I am a fourth generation Mexican-American who did not grow up speaking Spanish. My parents would rarely speak Spanish in the household, and if anything would say certain words or phrases in the language but never full sentences or conversations. My grandmother on my mother’s side spoke mostly English while my dad’s parents spoke Spanish. My quinceañera was the only part of my culture that I fully explored as a young woman.
When I went to college, I thought it would be just as diverse as high school just with more people. I was completely wrong. There were some classes where I was the only ethnic-minority. In one particular class, I remember being in a group that consisted of all Caucasians and me. At the time, I did not see it as a problem, but I quickly came to realize that my classmates had some issue with me. They would not talk to me. At first, I didn’t understand why people wouldn’t talk to me. As time went on, I realized it was all because I looked different.
The shock and interactions that occurred at this predominantly Caucasian institution were pivotal moments in me realizing I needed to learn more about myself and my heritage. I decided to double major in Africana Studies and Mexican-American Studies. These two majors gave me the opportunity to not only understand who I was but the level scrutiny, oppression and suppression, challenges and barriers (socio-economic, legal, etc) that these groups have had to persevere.
Not only did I finally start to understand my culture, heritage, and identity, but most importantly I was able to connect and find a sense of affinity with other people. Overall, it made me feel more comfortable with “the” question. At this point in my life I have learned to embrace “the” question and not view it as a moment to be offended, but use it as a moment to educate someone.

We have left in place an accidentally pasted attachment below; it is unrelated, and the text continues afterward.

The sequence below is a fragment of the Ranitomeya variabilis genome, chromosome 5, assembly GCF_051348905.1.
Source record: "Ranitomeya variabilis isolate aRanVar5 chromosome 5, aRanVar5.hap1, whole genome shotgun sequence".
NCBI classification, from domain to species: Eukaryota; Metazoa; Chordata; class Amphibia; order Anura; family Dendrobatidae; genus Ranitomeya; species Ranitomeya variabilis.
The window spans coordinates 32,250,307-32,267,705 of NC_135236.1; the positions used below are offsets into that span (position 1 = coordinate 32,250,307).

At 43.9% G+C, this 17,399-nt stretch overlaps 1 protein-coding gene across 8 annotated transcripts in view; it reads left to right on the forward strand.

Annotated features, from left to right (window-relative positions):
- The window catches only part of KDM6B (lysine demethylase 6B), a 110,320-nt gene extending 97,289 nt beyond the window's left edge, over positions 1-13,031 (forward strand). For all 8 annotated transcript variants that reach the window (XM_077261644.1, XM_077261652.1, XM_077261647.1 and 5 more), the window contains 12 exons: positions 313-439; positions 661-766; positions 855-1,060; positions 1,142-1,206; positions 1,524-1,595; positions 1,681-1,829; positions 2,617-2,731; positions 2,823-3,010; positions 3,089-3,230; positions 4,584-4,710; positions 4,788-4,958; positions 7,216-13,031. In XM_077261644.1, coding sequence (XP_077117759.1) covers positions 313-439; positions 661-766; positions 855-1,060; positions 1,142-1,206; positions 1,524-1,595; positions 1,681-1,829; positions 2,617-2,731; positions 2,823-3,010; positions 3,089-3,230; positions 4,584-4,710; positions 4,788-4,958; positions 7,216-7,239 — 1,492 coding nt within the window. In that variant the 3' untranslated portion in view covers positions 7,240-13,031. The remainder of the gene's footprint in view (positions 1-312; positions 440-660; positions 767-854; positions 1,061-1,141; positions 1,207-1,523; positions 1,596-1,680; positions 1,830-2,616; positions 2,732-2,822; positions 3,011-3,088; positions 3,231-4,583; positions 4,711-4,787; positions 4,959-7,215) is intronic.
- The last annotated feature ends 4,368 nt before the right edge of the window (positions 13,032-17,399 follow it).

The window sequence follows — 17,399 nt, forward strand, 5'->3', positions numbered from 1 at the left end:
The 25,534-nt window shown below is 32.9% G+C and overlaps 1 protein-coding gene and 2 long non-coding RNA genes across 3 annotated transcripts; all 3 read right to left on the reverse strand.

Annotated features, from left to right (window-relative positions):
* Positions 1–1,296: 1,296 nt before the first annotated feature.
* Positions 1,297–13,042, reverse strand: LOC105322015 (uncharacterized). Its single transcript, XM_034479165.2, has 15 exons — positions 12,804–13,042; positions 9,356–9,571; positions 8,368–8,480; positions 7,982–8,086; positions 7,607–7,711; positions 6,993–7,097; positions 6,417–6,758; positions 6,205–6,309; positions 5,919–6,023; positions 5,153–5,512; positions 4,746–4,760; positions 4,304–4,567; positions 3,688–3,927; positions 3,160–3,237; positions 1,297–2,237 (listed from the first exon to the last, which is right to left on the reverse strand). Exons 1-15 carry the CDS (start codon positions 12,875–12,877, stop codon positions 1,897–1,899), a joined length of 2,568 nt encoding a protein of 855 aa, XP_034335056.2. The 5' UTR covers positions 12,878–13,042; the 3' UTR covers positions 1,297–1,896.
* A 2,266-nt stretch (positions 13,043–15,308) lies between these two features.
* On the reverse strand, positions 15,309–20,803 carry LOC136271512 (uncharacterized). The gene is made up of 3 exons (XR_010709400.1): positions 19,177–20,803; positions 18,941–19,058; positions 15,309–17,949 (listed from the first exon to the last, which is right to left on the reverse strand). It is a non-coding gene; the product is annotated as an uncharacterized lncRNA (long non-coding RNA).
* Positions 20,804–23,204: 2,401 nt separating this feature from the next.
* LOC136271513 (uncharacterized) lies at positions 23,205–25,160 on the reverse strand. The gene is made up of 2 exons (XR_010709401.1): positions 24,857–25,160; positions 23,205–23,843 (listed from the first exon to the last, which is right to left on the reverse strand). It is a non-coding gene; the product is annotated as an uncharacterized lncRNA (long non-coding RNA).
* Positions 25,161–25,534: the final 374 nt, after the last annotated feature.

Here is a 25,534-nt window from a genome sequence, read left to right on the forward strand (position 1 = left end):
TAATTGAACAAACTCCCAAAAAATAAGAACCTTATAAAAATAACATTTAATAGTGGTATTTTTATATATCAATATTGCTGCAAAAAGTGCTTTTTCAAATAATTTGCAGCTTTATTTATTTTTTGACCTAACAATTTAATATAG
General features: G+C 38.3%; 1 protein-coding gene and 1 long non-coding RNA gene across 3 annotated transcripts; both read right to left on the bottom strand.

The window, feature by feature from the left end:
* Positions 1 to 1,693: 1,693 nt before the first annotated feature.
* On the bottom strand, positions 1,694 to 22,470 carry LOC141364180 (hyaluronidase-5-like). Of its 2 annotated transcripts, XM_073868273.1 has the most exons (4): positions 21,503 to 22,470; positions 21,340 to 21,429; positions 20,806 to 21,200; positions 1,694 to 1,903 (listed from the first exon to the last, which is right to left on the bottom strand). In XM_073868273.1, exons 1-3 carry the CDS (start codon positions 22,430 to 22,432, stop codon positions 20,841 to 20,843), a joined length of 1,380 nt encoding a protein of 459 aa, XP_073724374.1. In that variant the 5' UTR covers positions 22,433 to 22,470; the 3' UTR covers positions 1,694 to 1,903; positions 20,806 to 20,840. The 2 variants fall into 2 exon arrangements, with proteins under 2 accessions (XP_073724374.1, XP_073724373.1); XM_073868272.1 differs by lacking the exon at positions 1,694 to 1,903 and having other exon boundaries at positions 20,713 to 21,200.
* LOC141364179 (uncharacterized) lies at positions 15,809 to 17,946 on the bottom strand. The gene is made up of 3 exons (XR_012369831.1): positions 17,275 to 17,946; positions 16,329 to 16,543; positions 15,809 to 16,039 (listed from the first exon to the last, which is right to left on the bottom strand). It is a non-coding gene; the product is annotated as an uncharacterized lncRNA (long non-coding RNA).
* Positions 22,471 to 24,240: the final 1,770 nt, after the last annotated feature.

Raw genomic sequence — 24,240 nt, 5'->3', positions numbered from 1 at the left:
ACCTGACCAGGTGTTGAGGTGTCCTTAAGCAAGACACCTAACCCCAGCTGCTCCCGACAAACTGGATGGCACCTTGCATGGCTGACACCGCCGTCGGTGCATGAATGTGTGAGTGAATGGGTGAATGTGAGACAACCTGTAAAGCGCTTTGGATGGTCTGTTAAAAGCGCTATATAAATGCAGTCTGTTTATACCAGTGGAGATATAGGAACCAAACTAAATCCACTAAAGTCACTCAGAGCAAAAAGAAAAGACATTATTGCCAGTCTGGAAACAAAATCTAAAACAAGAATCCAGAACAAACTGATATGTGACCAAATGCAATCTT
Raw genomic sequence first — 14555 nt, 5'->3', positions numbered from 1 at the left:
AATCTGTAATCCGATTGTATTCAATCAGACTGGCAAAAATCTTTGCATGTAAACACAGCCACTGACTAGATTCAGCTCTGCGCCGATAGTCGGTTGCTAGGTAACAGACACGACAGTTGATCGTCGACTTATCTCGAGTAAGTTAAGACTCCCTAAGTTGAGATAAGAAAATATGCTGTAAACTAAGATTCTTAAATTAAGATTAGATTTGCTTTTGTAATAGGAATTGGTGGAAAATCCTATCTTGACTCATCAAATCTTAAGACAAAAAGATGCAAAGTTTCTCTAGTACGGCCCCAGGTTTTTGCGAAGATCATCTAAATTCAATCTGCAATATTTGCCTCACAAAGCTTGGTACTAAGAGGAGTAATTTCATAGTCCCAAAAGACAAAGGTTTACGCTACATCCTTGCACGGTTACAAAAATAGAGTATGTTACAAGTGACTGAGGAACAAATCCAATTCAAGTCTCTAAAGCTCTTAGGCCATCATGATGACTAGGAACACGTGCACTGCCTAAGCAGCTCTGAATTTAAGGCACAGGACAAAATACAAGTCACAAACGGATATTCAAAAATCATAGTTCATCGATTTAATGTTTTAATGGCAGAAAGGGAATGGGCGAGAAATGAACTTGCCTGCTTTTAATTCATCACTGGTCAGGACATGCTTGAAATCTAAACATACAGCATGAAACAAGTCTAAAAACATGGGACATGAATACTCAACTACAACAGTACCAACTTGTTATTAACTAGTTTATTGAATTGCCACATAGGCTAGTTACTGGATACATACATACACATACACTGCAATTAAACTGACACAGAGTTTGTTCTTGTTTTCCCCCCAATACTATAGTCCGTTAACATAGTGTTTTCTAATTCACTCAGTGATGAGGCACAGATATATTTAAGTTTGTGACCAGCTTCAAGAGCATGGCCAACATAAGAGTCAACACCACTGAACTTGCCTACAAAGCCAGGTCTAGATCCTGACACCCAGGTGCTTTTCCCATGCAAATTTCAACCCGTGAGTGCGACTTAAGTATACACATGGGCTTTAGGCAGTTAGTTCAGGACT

I welcome the opportunity to educate people on the concept or idea of race. The beauty of country is that we are so diverse but we all have a common desire to be liberated and have the ability to think what we want, do what we want, and be who want to be. However, people fail to realize that race is a concept that has been rooted in America as a means to divide us as Americans. White hegemony and White supremacy are alive and well and it is important for us to be conscious, aware, and action-oriented in an effort to dismantle that. I recognize that I may not be able to change everyone’s view who I come across that differs with mine. All I can do is provide my opinion to make it known where I stand and choose my battles wisely.
I definitely welcome battles though, which is why I excel as an attorney. I currently work in education law. Being an attorney is rewarding, especially as a school attorney. In this field I have seen the needs of my clients shift based on the socio-economic backgrounds of where their districts are located, especially districts located in Latino/a concentrated areas. In sum, this led me to see additional levels of needs that cannot be fulfilled by the education system.
I am currently developing a few business ventures with a close friend focused on the Latino/a culture. We as Latinas have seen a huge shift in consumerism and marketing by major corporations tailoring their services and products to Latino/as and essentially exposing our culture and taking advantage of it. We want to change that.
Ultimately, I am not sure where my future lies or what is in store for me, but I know that as I continue to grow and continue to strive for the best me everything will fall in to place. Trust the process.